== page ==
In my small East Texas town in the late ’50s, admitting that you went to Hockaday was just a cut above confessing that you had done time at the State School for Girls in Gainesville. From my provincial 15-year-old perspective in those tranquil days before court-ordered integration and busing, the only plausible reason for sending a girl away to boarding school was her delinquent behavior. Some boys in our town from wealthy families went east to Exeter or Andover for academic or social reasons, and other males with less promise got “straightened out” at Allen Academy, Peacock, or TMI; but the unruliest girl I ever knew was dispatched to Hockaday. And when she came home at Christmas and crashed a party at the Country Club, chain-smoked, drank Scotch on the rocks and performed a totally uninhibited dirty bop in front of the chaperones, we thought she was a wondrously sophisticated creature.
Imagine my surprise in the early ’60s to find Hockadaisies in my sorority pledge class at the University of Texas. Making my way at the big university as a small-town kid, I naively assumed that I would have a lot in common with small-town girls from equally distant provinces in West Texas or the Panhandle. I was wrong. My sisters from Wichita Falls were chicly coordinated by Neiman-Marcus, and to my amazement a girl from Amarillo had recently been photographed by the French fashion magazine Réaltiés. The photograph that identified me during rush was straight from the ’’Best All Round Girl” section of our Texarkana Tiger yearbook; their pictures with the wistful expressions, garden party hats, baskets of flowers and white organdy dresses looked to me as if they had been done by Renoir. I later learned it was Gittings. And besides daddies who dabbled in cattle or oil or just money, the main thing we did not have in common was the Hockaday experience.
As I got to know these young women, I quickly perceived that not everyone who had boarded at Hockaday was a behavior problem. Indeed, a Hockaday teacher would later say of my 1950s acquaintance, “Leg irons could not have restrained that child.” However, in all honesty, it did seem to me that these girls from Hockaday were decidedly less awed by the restrictions set by the university or sorority than I was. I would later realize that a great deal of energy in boarding schools is spent trying to get around school rules. So while I doggedly attended every class — even at 8 o’clock on Saturday morning — and worried about getting caught attending a party in an off-campus apartment or being locked out of the sorority house after hours, they blithely slept late, played a lot of bridge, obtained unauthorized snacks from the kitchen, or called the Chicken Delight delivery boy who agreed to attach boxes of chicken to a string of brassieres lowered from the second-story window.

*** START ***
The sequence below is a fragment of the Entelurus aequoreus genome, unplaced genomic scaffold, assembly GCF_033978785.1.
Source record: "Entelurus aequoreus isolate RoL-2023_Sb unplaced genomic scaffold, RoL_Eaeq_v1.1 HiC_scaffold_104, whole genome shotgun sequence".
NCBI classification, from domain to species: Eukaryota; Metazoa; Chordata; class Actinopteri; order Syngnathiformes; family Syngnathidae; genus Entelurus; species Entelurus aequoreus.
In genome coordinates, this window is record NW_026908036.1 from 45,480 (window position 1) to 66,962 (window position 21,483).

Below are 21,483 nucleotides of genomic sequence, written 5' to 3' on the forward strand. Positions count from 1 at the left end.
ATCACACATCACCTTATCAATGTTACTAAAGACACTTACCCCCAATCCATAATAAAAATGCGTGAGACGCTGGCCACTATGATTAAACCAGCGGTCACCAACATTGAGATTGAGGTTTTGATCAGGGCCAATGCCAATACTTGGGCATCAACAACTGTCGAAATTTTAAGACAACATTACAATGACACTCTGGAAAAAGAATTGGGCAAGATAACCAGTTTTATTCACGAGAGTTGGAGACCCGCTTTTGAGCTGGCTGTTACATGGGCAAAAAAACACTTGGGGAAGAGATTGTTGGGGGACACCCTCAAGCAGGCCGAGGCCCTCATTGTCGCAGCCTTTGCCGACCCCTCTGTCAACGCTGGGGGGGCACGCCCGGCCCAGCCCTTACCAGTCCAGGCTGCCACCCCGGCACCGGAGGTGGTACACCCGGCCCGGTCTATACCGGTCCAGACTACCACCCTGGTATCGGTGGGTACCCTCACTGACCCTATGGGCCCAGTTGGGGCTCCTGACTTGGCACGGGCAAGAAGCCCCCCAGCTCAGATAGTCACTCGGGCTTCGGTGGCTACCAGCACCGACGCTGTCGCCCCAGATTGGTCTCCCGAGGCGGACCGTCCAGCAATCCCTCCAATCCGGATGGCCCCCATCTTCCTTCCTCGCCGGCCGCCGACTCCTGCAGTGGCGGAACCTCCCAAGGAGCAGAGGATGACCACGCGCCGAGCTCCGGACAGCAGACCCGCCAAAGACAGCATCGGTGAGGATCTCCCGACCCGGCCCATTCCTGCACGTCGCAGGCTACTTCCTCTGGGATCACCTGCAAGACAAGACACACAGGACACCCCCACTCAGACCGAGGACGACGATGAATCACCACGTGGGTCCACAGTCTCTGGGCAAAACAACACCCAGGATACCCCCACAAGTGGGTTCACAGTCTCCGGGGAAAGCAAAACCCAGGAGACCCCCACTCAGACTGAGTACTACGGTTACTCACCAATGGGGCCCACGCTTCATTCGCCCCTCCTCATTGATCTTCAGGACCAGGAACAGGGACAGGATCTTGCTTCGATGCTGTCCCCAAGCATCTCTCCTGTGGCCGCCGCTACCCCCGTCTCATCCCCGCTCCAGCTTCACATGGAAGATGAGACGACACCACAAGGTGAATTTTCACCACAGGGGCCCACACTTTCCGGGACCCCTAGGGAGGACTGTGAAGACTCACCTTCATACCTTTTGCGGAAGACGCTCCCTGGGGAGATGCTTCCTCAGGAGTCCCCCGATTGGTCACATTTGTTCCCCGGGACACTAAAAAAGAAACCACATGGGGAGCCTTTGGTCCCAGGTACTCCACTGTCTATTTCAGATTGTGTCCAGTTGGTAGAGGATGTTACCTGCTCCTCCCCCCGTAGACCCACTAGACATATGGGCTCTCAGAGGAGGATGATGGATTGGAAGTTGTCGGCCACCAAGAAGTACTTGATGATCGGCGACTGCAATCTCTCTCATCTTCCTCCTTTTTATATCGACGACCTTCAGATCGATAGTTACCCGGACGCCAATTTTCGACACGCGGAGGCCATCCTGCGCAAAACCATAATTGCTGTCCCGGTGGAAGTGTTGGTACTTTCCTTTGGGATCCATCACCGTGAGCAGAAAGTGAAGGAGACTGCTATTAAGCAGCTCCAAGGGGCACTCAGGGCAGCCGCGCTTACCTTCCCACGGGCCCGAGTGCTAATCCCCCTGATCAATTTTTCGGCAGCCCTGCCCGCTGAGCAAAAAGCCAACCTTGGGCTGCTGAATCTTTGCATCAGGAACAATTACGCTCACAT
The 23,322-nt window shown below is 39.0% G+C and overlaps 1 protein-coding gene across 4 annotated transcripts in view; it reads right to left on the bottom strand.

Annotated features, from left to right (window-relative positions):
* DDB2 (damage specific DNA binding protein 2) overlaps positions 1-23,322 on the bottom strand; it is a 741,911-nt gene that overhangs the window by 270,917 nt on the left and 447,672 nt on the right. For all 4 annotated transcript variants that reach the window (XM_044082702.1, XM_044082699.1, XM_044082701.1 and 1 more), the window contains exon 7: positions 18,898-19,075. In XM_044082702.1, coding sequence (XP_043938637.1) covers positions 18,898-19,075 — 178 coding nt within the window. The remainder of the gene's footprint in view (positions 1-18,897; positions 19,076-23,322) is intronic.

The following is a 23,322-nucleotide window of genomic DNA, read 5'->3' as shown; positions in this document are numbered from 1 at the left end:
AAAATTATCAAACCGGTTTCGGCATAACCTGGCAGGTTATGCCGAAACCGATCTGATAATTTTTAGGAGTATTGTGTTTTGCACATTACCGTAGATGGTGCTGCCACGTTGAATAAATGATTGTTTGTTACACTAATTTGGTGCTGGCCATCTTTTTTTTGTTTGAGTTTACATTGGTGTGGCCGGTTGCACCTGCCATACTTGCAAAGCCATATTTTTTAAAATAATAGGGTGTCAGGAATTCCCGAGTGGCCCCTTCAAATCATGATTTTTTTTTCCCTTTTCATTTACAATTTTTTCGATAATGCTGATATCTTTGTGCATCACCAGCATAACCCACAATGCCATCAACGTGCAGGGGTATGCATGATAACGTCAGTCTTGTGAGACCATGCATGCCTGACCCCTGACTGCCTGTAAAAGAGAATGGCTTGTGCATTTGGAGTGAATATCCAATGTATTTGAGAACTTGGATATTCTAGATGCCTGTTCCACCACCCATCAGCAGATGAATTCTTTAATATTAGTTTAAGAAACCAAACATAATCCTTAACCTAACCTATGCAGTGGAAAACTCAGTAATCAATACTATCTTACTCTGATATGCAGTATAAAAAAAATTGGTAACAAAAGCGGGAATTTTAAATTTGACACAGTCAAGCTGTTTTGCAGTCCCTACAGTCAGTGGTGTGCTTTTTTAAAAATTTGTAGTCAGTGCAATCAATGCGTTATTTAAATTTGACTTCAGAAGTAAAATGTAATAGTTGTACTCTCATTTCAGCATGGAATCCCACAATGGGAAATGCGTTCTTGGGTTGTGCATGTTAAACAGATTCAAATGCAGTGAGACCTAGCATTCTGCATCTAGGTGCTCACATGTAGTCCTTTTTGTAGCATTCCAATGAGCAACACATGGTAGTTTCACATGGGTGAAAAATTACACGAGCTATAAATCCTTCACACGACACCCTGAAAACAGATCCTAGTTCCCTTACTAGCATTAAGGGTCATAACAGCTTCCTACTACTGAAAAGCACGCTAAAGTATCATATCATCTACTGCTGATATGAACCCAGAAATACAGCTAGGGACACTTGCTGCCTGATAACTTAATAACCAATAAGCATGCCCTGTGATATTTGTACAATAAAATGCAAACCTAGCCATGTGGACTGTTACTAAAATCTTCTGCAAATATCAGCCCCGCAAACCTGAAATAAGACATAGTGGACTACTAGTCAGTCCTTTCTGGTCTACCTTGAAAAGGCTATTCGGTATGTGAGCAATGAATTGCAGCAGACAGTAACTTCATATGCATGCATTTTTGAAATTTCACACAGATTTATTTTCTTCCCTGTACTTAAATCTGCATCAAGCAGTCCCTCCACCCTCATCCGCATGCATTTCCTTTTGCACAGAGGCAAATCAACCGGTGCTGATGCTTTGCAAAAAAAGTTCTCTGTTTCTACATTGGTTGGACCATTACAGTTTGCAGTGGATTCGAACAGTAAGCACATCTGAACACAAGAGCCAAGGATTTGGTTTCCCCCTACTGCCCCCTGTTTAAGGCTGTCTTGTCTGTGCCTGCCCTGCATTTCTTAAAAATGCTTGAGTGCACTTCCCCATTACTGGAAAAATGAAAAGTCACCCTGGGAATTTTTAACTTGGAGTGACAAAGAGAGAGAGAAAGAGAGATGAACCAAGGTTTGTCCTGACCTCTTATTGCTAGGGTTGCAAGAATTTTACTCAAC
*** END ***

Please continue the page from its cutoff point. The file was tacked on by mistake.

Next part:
If they did attend an early morning class, it might be in trench coat thrown over nightgown, a tactic learned at Hollins or Connecticut College on the “Texas Plan.” And if the sorority house door were locked when they chose to exit or enter, it was a simple matter to use the downstairs bathroom window. While we drones carefully memorized the sorority rituals, they made hilarious, irreverent parodies of the sacred ceremonies and held mock initiation rites with sounds of screeching owls in their rooms. They sometimes disappeared for weeks at a time to participate in the Tyler Rose Festival or to make debuts, and when the days of reckoning (exam week) came, these spirited grasshoppers seldom had to pay. Their rigorous high school preparation — or was it their inherent glibness? — enabled them to write English and history papers with minimal effort. Or, if worse came to worst, they knew where to get Dexedrine for an all-nighter before the exam. You didn’t have to go to Hockaday to know these things, but I think it helped.
“I wouldn’t mind being black or brown or green at Hockaday,” says one alum. “I’d just hate to be poor.”
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In 1969 I had my chance to go to Hockaday as a teacher of eighth- and ninth-grade English. Although by that time I had acquired a measure of sophistication by working in Washington, spending a summer abroad, marrying an English major turned lawyer, and teaching four years in an Austin public school, I was still mightily impressed with the trappings of this legendary private school. My earliest letters to my parents after I assumed my teaching job recall a headmaster’s dinner with standing rib roast, Caesar salad, and créme de menthe pie. A buffet dinner with resident students and their parents whose nametags read like a Texas Who’s Who was no less sumptuous: chicken Kiev, ham rollups, green rice, plus silver trays of cold shrimp and fresh fruit. Dessert was a fluffy lemon mousse with toasted almonds. Clearly I was done with the gristly Sloppy Joe burgers and jello of my public school teaching days. Gone, too, were the smells of every school building I had ever known. In the cool glassy elegance of this shiny modern building, there were no sweaty, scruffy children with unwashed heads, no odors of bologna or overripe bananas in sack lunches; the chalk dust disappeared from my chalk tray daily, and I never dispatched students to clean the erasers.